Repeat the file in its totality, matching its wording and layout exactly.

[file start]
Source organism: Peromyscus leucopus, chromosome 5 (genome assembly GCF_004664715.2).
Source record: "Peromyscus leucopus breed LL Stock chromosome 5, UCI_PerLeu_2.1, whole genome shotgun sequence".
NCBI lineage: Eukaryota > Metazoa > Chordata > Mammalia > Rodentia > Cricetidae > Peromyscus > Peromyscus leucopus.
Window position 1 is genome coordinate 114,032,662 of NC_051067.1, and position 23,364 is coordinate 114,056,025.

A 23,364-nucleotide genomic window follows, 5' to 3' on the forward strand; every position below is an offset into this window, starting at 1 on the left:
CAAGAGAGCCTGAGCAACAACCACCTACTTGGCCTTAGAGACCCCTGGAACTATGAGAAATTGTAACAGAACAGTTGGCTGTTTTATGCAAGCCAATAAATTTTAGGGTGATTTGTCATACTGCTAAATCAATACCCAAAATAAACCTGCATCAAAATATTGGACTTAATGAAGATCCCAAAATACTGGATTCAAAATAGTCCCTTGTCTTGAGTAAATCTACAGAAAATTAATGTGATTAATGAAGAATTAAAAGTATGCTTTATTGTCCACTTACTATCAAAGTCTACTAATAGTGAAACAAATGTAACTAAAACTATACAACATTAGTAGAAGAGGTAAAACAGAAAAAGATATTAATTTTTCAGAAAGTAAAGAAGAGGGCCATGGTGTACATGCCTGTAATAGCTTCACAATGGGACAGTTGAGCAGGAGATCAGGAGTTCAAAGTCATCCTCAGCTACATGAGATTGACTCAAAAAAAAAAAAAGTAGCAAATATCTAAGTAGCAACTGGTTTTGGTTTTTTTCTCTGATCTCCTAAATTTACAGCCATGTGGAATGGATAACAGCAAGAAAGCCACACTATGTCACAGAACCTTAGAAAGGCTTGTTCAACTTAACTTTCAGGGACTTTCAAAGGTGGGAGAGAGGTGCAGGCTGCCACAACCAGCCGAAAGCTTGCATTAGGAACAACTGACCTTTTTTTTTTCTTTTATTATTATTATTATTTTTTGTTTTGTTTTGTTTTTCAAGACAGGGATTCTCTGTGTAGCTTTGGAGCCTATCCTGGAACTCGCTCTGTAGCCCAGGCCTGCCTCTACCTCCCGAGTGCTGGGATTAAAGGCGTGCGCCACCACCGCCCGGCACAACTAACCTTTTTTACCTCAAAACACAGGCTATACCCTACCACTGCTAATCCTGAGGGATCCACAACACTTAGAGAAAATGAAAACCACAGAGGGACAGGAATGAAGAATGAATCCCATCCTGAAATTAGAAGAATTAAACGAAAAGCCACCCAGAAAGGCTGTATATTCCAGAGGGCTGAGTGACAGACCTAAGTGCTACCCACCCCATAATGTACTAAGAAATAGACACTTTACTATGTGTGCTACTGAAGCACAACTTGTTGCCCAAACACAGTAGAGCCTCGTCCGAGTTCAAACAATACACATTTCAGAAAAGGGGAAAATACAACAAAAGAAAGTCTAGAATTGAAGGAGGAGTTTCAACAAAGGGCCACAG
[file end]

Source organism: Peromyscus leucopus, chromosome 5 (genome assembly GCF_004664715.2).
Source record: "Peromyscus leucopus breed LL Stock chromosome 5, UCI_PerLeu_2.1, whole genome shotgun sequence".
NCBI lineage: Eukaryota > Metazoa > Chordata > Mammalia > Rodentia > Cricetidae > Peromyscus > Peromyscus leucopus.
Window position 1 is genome coordinate 114,032,662 of NC_051067.1, and position 23,364 is coordinate 114,056,025.

A 23,364-nucleotide genomic window follows, 5' to 3' on the forward strand; every position below is an offset into this window, starting at 1 on the left:
CAAGAGAGCCTGAGCAACAACCACCTACTTGGCCTTAGAGACCCCTGGAACTATGAGAAATTGTAACAGAACAGTTGGCTGTTTTATGCAAGCCAATAAATTTTAGGGTGATTTGTCATACTGCTAAATCAATACCCAAAATAAACCTGCATCAAAATATTGGACTTAATGAAGATCCCAAAATACTGGATTCAAAATAGTCCCTTGTCTTGAGTAAATCTACAGAAAATTAATGTGATTAATGAAGAATTAAAAGTATGCTTTATTGTCCACTTACTATCAAAGTCTACTAATAGTGAAACAAATGTAACTAAAACTATACAACATTAGTAGAAGAGGTAAAACAGAAAAAGATATTAATTTTTCAGAAAGTAAAGAAGAGGGCCATGGTGTACATGCCTGTAATAGCTTCACAATGGGACAGTTGAGCAGGAGATCAGGAGTTCAAAGTCATCCTCAGCTACATGAGATTGACTCAAAAAAAAAAAAAGTAGCAAATATCTAAGTAGCAACTGGTTTTGGTTTTTTTCTCTGATCTCCTAAATTTACAGCCATGTGGAATGGATAACAGCAAGAAAGCCACACTATGTCACAGAACCTTAGAAAGGCTTGTTCAACTTAACTTTCAGGGACTTTCAAAGGTGGGAGAGAGGTGCAGGCTGCCACAACCAGCCGAAAGCTTGCATTAGGAACAACTGACCTTTTTTTTTTCTTTTATTATTATTATTATTTTTTGTTTTGTTTTGTTTTTCAAGACAGGGATTCTCTGTGTAGCTTTGGAGCCTATCCTGGAACTCGCTCTGTAGCCCAGGCCTGCCTCTACCTCCCGAGTGCTGGGATTAAAGGCGTGCGCCACCACCGCCCGGCACAACTAACCTTTTTTACCTCAAAACACAGGCTATACCCTACCACTGCTAATCCTGAGGGATCCACAACACTTAGAGAAAATGAAAACCACAGAGGGACAGGAATGAAGAATGAATCCCATCCTGAAATTAGAAGAATTAAACGAAAAGCCACCCAGAAAGGCTGTATATTCCAGAGGGCTGAGTGACAGACCTAAGTGCTACCCACCCCATAATGTACTAAGAAATAGACACTTTACTATGTGTGCTACTGAAGCACAACTTGTTGCCCAAACACAGTAGAGCCTCGTCCGAGTTCAAACAATACACATTTCAGAAAAGGGGAAAATACAACAAAAGAAAGTCTAGAATTGAAGGAGGAGTTTCAACAAAGGGCCACAG